I came here expecting what everyone had told me: that it was beautiful, that everyone spoke English, etc.
That's sort of a lie.
Everyone does not speak English. Well, they do, but they speak English like I speak Greek. They have the very basic words down, but neither of us know enough to communicate with each other. I can hardly order a gyro. It's frustrating. Sometimes I can't believe I came to a country where I don't even know their alphabet, let alone language. I am getting better at the alphabet though; remembering that a "p" is an "r" and an "n" is a "v".
The country is pretty- all flat, flat, flat, until out of nowhere-mountains. No hills, just flat land until it rises up into the clouds. But they don't take us to the places they take tourists. A lot of the country is extremely rural or run down. I'm not kidding when I say a good portion of the population of Dion uses their tractors as cars. I've driven by abandoned cars, billboard's advertising things from last year, buildings so dilapidated they look like something out of a World War II photograph. It has it's own kind of charm, but even Thessaloniki and Katerini have been like this. It was surprising, I was expecting quaint white and blue houses with cobblestone streets. I think that might be more on the islands. I do like it here, it's just different.
It actually got cold here the past few days. We're in northern Greece and it went from being about 85-90 degrees and 80 degrees at night to about 65 and in the 50s at night. It was pretty shocking-suddenly we were all in jeans and sweatshirts and using our comforters. Obviously 50 degress isn't normally that cold to me, but I guess we had all adjusted to the heat better than we thought.
Lauren is climbing Mt. Olympus right now. I spent the night in Margot & Jenna's [two sisters in the program who have been in Thessaloniki/Rhodes since the summer] apartment. We took the bus up with Charlotte, Steve, Paul and John. Carolyn and Sondra are living with Margot & Jenna once we all split up, so they were there too. And, true to his forgetful nature, Mr. Tomazos didn't tell his daughter than any of us would be in the apartment, so she was there too. There are 3 sets of bunk beds, one small and one large mattress for the 10 of us. It wasn't too cramped though, the apartment has 3 bedrooms. The bunk beds are hardly comfortable though. But Tomazos's daughter made us all breakfast in the morning! Spanakopita, Lukanakopita, some other kind of pastry that reminded me of french toast, and chocolate milk. It's funny, I came here expecting to have to adjust to the food, and the 3 most prevalent items I've seen here are french fries [always available as a side, and present in any gyro], hot dogs [Lukanakopita is a hot dog with a ketchup like sauce inside a pastry. They eat it for breakfast and it's better than it sounds] and chocolate milk.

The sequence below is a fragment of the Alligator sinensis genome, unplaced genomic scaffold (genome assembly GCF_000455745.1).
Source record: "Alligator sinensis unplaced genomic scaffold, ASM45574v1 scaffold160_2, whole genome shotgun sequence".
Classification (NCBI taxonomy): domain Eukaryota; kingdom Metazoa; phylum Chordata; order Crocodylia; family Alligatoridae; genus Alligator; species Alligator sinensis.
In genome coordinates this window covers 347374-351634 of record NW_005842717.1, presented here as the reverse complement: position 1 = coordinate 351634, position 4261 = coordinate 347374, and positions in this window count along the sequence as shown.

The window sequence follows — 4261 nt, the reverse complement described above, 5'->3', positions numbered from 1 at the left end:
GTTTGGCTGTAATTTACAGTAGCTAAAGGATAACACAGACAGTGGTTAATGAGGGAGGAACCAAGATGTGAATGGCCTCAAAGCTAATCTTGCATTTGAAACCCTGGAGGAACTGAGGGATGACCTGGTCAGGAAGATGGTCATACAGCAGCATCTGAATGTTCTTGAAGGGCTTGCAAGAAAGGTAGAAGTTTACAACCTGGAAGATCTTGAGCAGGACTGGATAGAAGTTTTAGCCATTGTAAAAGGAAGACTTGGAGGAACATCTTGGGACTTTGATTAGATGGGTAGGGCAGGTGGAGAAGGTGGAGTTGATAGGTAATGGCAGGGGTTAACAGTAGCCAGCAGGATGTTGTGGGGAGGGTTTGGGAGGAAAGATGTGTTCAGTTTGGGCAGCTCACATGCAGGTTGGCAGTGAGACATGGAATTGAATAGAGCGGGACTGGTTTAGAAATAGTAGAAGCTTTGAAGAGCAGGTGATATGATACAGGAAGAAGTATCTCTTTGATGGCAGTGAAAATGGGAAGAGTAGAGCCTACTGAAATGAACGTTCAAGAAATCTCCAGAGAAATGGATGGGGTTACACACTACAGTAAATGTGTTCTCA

My feet are going to be covered in calluses by the time I come home from all this walking. It's probably a good thing, considering the food. They're big fans of pork too. We've gotten that a couple times for dinner-porkchops, cut up pork, pork on a stick. We've also gotten moussaka which is eggplant, meat and creamy cheese, stuffed peppers, and a PLATE OF GREEN BEANS. Nothing else, just a big ol' plate of green beans in a tomato sauce. I recall eating a lot of bread that night. I'm about to eat my first crepe, probably with a crapload of Nutella. Yum.